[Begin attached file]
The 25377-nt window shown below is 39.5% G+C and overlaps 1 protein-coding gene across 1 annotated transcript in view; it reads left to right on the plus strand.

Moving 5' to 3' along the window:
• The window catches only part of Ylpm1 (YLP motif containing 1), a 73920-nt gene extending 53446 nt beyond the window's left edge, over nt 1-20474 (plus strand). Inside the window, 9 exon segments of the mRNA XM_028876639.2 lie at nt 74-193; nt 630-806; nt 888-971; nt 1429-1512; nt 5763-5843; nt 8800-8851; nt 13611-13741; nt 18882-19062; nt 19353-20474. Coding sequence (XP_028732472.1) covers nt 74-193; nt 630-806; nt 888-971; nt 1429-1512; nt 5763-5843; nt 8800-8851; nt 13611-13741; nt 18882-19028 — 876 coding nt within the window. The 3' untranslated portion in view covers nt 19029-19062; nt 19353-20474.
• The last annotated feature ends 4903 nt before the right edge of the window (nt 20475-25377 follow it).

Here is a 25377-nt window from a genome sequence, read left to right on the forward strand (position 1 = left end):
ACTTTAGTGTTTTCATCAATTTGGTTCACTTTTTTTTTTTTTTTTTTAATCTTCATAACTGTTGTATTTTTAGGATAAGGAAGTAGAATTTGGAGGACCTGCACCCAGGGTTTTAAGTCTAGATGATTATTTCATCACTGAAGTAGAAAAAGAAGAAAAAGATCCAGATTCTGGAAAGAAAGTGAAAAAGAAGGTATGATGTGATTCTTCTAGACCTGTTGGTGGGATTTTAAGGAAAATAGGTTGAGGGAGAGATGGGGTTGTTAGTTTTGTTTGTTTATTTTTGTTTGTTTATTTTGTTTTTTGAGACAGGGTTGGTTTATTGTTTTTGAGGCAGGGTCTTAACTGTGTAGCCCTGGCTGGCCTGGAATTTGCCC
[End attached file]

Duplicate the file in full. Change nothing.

The 25377-nt window shown below is 39.5% G+C and overlaps 1 protein-coding gene across 1 annotated transcript in view; it reads left to right on the plus strand.

Moving 5' to 3' along the window:
• The window catches only part of Ylpm1 (YLP motif containing 1), a 73920-nt gene extending 53446 nt beyond the window's left edge, over nt 1-20474 (plus strand). Inside the window, 9 exon segments of the mRNA XM_028876639.2 lie at nt 74-193; nt 630-806; nt 888-971; nt 1429-1512; nt 5763-5843; nt 8800-8851; nt 13611-13741; nt 18882-19062; nt 19353-20474. Coding sequence (XP_028732472.1) covers nt 74-193; nt 630-806; nt 888-971; nt 1429-1512; nt 5763-5843; nt 8800-8851; nt 13611-13741; nt 18882-19028 — 876 coding nt within the window. The 3' untranslated portion in view covers nt 19029-19062; nt 19353-20474.
• The last annotated feature ends 4903 nt before the right edge of the window (nt 20475-25377 follow it).

Here is a 25377-nt window from a genome sequence, read left to right on the forward strand (position 1 = left end):
ACTTTAGTGTTTTCATCAATTTGGTTCACTTTTTTTTTTTTTTTTTTAATCTTCATAACTGTTGTATTTTTAGGATAAGGAAGTAGAATTTGGAGGACCTGCACCCAGGGTTTTAAGTCTAGATGATTATTTCATCACTGAAGTAGAAAAAGAAGAAAAAGATCCAGATTCTGGAAAGAAAGTGAAAAAGAAGGTATGATGTGATTCTTCTAGACCTGTTGGTGGGATTTTAAGGAAAATAGGTTGAGGGAGAGATGGGGTTGTTAGTTTTGTTTGTTTATTTTTGTTTGTTTATTTTGTTTTTTGAGACAGGGTTGGTTTATTGTTTTTGAGGCAGGGTCTTAACTGTGTAGCCCTGGCTGGCCTGGAATTTGCCC